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Two clean up weekends, 150 bags of plastic.


Pulau Mantanani, Sabah: Two recent weekend clean-up events on Pulau Mantanani, Sabah, yielded over 150 bags full of plastic bottles, weighing some 300kg, for recycling.


Reef Check Malaysia (RCM), together with 120 volunteers from CIMB, the village and the general public, conducted the clean ups as part of the launch of a programme to improve waste management on the island. The programme was funded by CIMB Foundation.


“Initially our goal was to conduct a general waste clean-up, but after the first session we realized that there are so many plastic bottles on the beaches and inland that we decided to focus on those”, commented RCM Programme Manager Nattelee Lim. “Even with all the effort we have put in, with all the volunteers who participated, there is still a lot of work to do.”


Located some 35 km off the coast of Kota Belud, Sabah, Mantanani is a tropical paradise – clear turquoise sea, green palms and white sand. For many years, Mantanani was a quiet backwater, with few visitors. In recent years it has become a popular tourist destination with hundreds of tourists visiting the island each day. Unfortunately, the island has no organized waste management system. “Walking around the island, you can see plastic waste almost everywhere – under bushes, in trees, in people’s gardens…it really is everywhere”, says Julian Hyde, RCM’s General Manager. “Villagers are using a ‘traditional’ approach to waste disposal – the sea. While this might have worked with just organic waste in the past, which would decompose or perhaps be eaten by marine life, the plastic content in waste from the village is increasing, and plastic is returning to the island on tides.” Growth in tourist numbers is adding to the problem.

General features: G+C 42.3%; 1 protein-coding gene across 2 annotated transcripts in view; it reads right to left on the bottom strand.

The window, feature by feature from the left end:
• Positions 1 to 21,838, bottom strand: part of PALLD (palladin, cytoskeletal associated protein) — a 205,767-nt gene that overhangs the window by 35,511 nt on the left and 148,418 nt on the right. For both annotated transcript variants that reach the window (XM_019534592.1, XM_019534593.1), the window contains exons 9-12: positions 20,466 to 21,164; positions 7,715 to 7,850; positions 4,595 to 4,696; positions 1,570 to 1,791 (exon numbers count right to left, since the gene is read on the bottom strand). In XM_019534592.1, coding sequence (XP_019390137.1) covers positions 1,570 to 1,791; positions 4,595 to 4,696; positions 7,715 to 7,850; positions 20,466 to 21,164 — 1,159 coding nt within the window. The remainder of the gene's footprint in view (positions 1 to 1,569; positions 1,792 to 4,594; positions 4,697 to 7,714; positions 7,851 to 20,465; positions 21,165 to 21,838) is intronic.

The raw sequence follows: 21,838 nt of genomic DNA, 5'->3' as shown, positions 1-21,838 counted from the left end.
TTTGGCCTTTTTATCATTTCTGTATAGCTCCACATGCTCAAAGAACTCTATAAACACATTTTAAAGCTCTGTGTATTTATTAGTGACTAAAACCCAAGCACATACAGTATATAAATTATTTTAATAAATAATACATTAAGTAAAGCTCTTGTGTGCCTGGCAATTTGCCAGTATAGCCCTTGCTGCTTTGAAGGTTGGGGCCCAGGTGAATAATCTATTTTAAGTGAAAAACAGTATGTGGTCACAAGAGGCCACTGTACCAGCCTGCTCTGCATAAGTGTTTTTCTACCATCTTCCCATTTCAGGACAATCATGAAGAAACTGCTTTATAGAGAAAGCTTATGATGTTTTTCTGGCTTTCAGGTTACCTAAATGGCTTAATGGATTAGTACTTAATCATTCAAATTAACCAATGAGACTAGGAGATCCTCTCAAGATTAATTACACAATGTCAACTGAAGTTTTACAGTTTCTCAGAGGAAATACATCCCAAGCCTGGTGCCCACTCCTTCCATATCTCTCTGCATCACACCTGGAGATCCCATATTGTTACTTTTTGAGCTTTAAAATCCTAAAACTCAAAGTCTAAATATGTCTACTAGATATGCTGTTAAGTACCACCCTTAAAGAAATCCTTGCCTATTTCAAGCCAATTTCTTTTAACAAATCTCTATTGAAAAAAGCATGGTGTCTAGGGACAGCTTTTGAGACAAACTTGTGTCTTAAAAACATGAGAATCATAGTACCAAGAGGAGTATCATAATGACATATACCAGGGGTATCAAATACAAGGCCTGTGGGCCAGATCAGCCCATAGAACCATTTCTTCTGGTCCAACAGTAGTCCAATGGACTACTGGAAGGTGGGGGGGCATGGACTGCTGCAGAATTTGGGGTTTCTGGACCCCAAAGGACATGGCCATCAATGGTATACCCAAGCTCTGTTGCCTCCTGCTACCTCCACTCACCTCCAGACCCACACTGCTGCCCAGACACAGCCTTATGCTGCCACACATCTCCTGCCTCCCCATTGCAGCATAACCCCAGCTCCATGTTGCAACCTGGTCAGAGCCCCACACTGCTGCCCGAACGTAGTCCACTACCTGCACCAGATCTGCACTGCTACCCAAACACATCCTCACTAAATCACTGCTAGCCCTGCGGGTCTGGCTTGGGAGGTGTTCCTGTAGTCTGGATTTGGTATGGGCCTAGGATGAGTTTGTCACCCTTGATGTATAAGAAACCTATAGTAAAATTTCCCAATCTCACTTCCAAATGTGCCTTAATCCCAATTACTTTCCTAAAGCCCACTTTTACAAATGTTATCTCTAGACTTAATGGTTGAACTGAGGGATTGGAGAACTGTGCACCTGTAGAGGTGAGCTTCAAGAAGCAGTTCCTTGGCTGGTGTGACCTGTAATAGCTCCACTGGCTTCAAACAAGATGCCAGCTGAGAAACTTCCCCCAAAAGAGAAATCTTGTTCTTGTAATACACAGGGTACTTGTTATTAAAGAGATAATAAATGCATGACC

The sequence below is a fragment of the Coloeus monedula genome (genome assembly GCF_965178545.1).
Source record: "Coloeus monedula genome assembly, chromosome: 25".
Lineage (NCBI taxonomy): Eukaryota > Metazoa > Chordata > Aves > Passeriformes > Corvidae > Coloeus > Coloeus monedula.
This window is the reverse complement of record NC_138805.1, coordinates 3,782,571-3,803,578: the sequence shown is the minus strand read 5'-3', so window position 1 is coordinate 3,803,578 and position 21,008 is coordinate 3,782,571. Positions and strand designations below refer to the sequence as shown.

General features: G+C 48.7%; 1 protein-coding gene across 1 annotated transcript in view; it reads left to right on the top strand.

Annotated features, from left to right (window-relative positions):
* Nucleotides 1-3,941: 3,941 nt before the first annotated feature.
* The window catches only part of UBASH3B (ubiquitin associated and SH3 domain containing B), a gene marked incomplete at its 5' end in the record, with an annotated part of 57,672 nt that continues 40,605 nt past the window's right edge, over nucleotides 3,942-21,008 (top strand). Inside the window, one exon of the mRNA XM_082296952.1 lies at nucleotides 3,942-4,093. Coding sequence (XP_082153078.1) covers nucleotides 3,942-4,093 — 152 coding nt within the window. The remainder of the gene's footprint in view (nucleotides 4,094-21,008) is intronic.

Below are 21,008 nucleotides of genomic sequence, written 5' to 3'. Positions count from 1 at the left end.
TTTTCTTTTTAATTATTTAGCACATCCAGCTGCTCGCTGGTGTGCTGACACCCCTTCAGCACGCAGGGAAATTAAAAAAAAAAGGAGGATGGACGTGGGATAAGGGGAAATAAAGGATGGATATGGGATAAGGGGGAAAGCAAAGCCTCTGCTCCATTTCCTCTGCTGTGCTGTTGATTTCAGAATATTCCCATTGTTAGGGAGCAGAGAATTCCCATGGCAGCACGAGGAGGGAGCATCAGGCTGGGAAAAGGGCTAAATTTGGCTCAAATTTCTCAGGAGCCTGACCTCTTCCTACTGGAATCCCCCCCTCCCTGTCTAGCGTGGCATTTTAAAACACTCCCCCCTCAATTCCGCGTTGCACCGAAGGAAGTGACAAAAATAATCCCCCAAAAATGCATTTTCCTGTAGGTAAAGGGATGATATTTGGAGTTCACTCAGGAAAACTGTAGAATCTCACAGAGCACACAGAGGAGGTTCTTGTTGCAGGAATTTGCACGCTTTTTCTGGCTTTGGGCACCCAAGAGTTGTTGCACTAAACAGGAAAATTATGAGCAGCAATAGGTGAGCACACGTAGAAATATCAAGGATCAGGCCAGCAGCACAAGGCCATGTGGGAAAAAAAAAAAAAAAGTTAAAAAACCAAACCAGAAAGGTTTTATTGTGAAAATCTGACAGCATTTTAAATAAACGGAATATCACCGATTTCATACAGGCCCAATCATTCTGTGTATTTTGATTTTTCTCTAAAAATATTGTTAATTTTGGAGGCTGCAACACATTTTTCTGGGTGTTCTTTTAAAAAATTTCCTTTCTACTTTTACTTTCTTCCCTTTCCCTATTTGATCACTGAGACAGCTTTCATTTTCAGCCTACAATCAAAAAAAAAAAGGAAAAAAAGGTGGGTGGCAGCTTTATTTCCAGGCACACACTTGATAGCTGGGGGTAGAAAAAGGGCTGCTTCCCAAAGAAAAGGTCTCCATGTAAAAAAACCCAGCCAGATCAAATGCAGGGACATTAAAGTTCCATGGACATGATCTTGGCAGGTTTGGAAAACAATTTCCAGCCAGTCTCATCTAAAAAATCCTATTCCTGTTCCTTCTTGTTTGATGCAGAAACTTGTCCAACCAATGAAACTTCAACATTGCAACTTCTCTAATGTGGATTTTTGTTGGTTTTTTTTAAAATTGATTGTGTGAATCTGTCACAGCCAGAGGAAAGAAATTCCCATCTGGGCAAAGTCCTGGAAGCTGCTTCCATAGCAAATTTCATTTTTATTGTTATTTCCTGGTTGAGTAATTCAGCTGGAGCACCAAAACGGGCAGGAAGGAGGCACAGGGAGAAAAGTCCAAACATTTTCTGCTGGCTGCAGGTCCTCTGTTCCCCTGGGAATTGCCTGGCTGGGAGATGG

CIMB Foundation has provided a baling machine to reduce the volume of plastic waste, making recycling economic. Plastic will be transported to the mainland with the assistance of tourism resorts on the island, and sent for recycling. “Revenue from sales of the plastic will hopefully mean the system will pay for itself”, says Hyde.


As part of the launch, RCM installed over 30 bins to be used by villagers and resorts to collect plastic waste. “Our local staff will continue to monitor the situation and collect the plastic generated by the village and resorts, for recycling.”


Further clean-up activities are planned, and the programme will be integrated with the Clean Coast Rangers programme established by Blue Life, an organization working on community development programmes on Mantanani.